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Stereotyped patterns of somatic hypermutation in subsets of patients with chronic lymphocytic leukemia: implications for the role of antigen selection in leukemogenesis

Murray, Fiona; Darzentas, Nikos; Hadzidimitriou, Anastasia; Tobin, Gerard; Boudjogra, Myriarn; Scielzo, Cristina; Laoutaris, Nikolaos; Karlsson, Karin LU ; Baran-Marzsak, Fanny and Tsaftaris, Athanasios, et al. (2008) In Blood 111(3). p.1524-1533
Abstract
Somatic hypermutation (SHM) features in a series of 1967 immunoglobulin heavy chain gene (IGH) rearrangements obtained from patients with chronic lymphocytic leukemia (CLL) were examined and compared with IGH sequences from non-CLL B cells available in public databases. SHM analysis was performed for all 1290 CLL sequences in this cohort with less than 100% identity to germ line. At the cohort level, SHM patterns were typical of a canonical SHM process. However, important differences emerged from the analysis of certain subgroups of CLL sequences defined by: (1) IGHV gene usage, (2) presence of stereotyped heavy chain complementarity-determining region 3 (HCDR3) sequences, and (3) mutational load. Recurrent, "stereotyped" amino acid... (More)
Somatic hypermutation (SHM) features in a series of 1967 immunoglobulin heavy chain gene (IGH) rearrangements obtained from patients with chronic lymphocytic leukemia (CLL) were examined and compared with IGH sequences from non-CLL B cells available in public databases. SHM analysis was performed for all 1290 CLL sequences in this cohort with less than 100% identity to germ line. At the cohort level, SHM patterns were typical of a canonical SHM process. However, important differences emerged from the analysis of certain subgroups of CLL sequences defined by: (1) IGHV gene usage, (2) presence of stereotyped heavy chain complementarity-determining region 3 (HCDR3) sequences, and (3) mutational load. Recurrent, "stereotyped" amino acid changes occurred across the entire IGHV region in CLL subsets carrying stereotyped HCDR3 sequences, especially those expressing the IGHV3-21 and IGHV4-34 genes. These mutations are un-derrepresented among non-CLL sequences and thus can be considered as CLL-biased. Furthermore, it was shown that even a low level of mutations may be functionally relevant, given that stereotyped amino acid changes can be found in subsets of minimally mutated cases. The precise targeting and distinctive features of somatic hypermutation (SHM) in selected subgroups of CLL patients provide further evidence for selection by specific antigenic element(s). (Less)
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subject
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Blood
volume
111
issue
3
pages
1524 - 1533
publisher
American Society of Hematology
external identifiers
  • wos:000252792900083
  • scopus:38949203770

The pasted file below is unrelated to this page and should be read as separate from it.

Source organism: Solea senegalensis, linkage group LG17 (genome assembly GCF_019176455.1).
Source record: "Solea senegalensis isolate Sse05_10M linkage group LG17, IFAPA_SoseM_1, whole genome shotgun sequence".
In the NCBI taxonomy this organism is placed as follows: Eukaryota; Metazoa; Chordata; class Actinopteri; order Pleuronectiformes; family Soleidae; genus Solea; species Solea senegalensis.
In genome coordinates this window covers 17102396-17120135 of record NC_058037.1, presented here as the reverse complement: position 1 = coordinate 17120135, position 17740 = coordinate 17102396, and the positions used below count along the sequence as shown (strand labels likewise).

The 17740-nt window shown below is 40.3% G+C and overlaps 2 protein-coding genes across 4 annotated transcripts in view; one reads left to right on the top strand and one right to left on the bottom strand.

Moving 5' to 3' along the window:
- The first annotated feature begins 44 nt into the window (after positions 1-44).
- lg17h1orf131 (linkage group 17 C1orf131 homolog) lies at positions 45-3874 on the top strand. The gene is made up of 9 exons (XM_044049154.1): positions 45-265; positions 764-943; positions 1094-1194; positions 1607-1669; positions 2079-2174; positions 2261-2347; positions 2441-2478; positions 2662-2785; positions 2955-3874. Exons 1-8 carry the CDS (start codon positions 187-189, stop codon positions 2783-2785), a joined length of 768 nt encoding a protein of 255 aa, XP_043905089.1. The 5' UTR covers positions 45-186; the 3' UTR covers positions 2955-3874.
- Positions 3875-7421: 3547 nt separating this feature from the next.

ISSN
1528-0020
DOI
10.1182/blood-2007-07-099564
language
English
LU publication?
yes
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6396738a-f4a1-487e-b4fc-0cd03388b0d6 (old id 1198815)
date added to LUP
2008-09-10 17:10:17
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2017-08-13 03:46:56
@article{6396738a-f4a1-487e-b4fc-0cd03388b0d6,
  abstract     = {Somatic hypermutation (SHM) features in a series of 1967 immunoglobulin heavy chain gene (IGH) rearrangements obtained from patients with chronic lymphocytic leukemia (CLL) were examined and compared with IGH sequences from non-CLL B cells available in public databases. SHM analysis was performed for all 1290 CLL sequences in this cohort with less than 100% identity to germ line. At the cohort level, SHM patterns were typical of a canonical SHM process. However, important differences emerged from the analysis of certain subgroups of CLL sequences defined by: (1) IGHV gene usage, (2) presence of stereotyped heavy chain complementarity-determining region 3 (HCDR3) sequences, and (3) mutational load. Recurrent, "stereotyped" amino acid changes occurred across the entire IGHV region in CLL subsets carrying stereotyped HCDR3 sequences, especially those expressing the IGHV3-21 and IGHV4-34 genes. These mutations are un-derrepresented among non-CLL sequences and thus can be considered as CLL-biased. Furthermore, it was shown that even a low level of mutations may be functionally relevant, given that stereotyped amino acid changes can be found in subsets of minimally mutated cases. The precise targeting and distinctive features of somatic hypermutation (SHM) in selected subgroups of CLL patients provide further evidence for selection by specific antigenic element(s).},
  author       = {Murray, Fiona and Darzentas, Nikos and Hadzidimitriou, Anastasia and Tobin, Gerard and Boudjogra, Myriarn and Scielzo, Cristina and Laoutaris, Nikolaos and Karlsson, Karin and Baran-Marzsak, Fanny and Tsaftaris, Athanasios and Moreno, Carol and Anagnostopoulos, Achilles and Caligaris-Cappio, Federico and Vaur, Dominique and Ouzounis, Christos and Belessi, Chrysoula and Ghia, Paolo and Davi, Fred and Rosenquist, Richard and Stamatopoulos, Kostas},
  issn         = {1528-0020},
  language     = {eng},
  number       = {3},
  pages        = {1524--1533},
  publisher    = {American Society of Hematology},
  series       = {Blood},
  title        = {Stereotyped patterns of somatic hypermutation in subsets of patients with chronic lymphocytic leukemia: implications for the role of antigen selection in leukemogenesis},
  url          = {http://dx.doi.org/10.1182/blood-2007-07-099564},
  volume       = {111},
  year         = {2008},
}